TWN Info Service
on Health Issues (Aug08/04)
centre lays patent claim related to bird flu virus
Bogota, 14 Aug (Edward Hammond*) -- In a development that is likely to raise more pressing questions about reform of the WHO Global Influenza Surveillance Network (GISN), an international patent application has surfaced in which the US Centres for Disease Control (CDC) and US National Institutes of Health claim ownership of Indonesian influenza genes.
A recent patent search has revealed that the CDC, which is a WHO collaborating centre, is applying for a patent for a new vaccine against influenza, particularly for bird flu (H5N1). The vaccine incorporates genes from a H5N1 strain isolated from an Indonesian human victim of bird flu in 2005.
strain that contains the genes was transferred to the WHO GISN by
application was first lodged in the
The patent application claims a new vaccine against influenza, particularly for Bird Flu (H5N1). The vaccines incorporate one to four genes from a H5N1 strain isolated from an Indonesian human victim in 2005 (denominated A/Indonesia/5/05).
patent application also claims similar vaccines that incorporate genes
of flu strains from
The vaccine is of a new type called a DNA vaccine. These stimulate the immune system like others vaccines, except instead of using a traditional approach, such as injecting a dead virus, they consist of lengths of genetically engineered DNA called plasmids. This type of vaccine is under development in a number of biotech labs.
has eight genes in total, so the
The patent application raises specific questions about the US CDC, which is a WHO Collaborating Centre for influenza virus studies. The WHO Collaborating Centres receive influenza viruses from donor countries for public health characterization purposes, and not for the purposes of making proprietary claims.
question of WHO Collaborating Centres asserting patents related to WHO
system viruses has been raised repeatedly in the PIP IGM's deliberations.
In addition to the US CDC, there is evidence that another US-based WHO
Collaborating Centre, St. Jude Children's
to sources, in a closed session at the WHO Interdisciplinary Working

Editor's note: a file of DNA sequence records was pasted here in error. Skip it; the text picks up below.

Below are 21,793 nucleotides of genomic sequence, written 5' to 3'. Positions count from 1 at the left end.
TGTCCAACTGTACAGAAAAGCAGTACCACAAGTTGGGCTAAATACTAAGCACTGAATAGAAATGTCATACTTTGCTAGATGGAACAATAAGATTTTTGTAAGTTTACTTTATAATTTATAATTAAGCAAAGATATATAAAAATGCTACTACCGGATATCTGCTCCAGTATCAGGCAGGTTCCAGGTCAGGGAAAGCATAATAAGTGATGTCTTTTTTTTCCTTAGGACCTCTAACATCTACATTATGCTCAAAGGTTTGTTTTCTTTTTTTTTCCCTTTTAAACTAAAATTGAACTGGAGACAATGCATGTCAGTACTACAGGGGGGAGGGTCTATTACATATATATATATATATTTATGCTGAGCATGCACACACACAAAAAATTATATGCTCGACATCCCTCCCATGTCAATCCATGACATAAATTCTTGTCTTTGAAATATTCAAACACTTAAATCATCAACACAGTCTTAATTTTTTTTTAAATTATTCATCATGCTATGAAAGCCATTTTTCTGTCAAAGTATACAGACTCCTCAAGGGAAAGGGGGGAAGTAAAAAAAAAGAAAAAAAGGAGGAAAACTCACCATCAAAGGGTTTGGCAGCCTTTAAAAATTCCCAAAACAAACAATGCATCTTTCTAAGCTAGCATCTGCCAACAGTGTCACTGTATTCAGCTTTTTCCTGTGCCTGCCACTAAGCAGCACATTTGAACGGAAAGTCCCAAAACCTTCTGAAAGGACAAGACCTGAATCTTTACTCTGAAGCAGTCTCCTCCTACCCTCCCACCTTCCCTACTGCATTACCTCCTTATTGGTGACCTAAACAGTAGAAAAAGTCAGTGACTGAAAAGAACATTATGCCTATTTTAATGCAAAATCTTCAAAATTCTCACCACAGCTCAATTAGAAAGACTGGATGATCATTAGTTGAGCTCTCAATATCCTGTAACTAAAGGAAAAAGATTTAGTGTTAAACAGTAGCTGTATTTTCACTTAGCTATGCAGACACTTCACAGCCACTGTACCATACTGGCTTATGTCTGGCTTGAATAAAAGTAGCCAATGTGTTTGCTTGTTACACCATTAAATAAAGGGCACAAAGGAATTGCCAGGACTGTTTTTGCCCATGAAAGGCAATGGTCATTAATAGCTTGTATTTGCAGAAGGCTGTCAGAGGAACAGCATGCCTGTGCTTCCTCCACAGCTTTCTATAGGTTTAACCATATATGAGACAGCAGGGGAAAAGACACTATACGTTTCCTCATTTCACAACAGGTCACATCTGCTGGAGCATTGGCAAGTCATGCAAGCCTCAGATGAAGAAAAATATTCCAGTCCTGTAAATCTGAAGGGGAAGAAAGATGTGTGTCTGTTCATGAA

Group on Pandemic Influenza Preparedness, convened in
In addition to ownership of this patent application, the US CDC website lists several proprietary H5N1-related technologies for sale, raising further questions about CDC's handling of WHO GISN influenza materials.
In the DNA vaccine patent application, the vaccine bearing the Indonesian H5N1 genes is the exemplary embodiment, and the application's front page focuses on a large graphic with "A/Indonesia/5/05" in the title.
issue that may raise concerns is that, according to the application,
In total, the application designates over 100 states, including most Latin American, African, and Asian countries. In practice, patent applicants do not always follow through on all such national designations.
As was recently discussed at the WIPO Symposium on Public Policy Patent Landscaping in the Life Sciences (Geneva, 7-8 April), however, information on the national phase of most patent applications is publicly unavailable, and WIPO's own PatentScope database only reflects national phase applications in a few dozen countries.
A major component of the GISN, which is the WHO's present influenza virus sharing system, are the four WHO Collaborating Centres (the CDC based in the US, and other centres in the UK, Australia and Japan) which are tasked with conducting various assessments on flu viruses given by influenza affected countries, for public health purposes.
However, in the recent past, confidence in the system has been undermined as it has been revealed that some of the viruses collected through the GISN are developed into proprietary and expensive products that developing countries cannot afford.
The GISN system is also seen as lacking transparency and benefiting the WHO designated laboratories as well as researchers, vaccine and diagnostic manufacturers largely based in developed countries but failing to provide equitable benefits from the use of the virus, in particular to developing countries hit by avian flu.
Since May 2007, efforts have been underway in the WHO to reform the GISN system and for this purpose several meetings have been held.
countries including the Africa Group,
(* Edward Hammond is an independent researcher and an expert on patents and biological resources. He contributed this article to SUNS.) +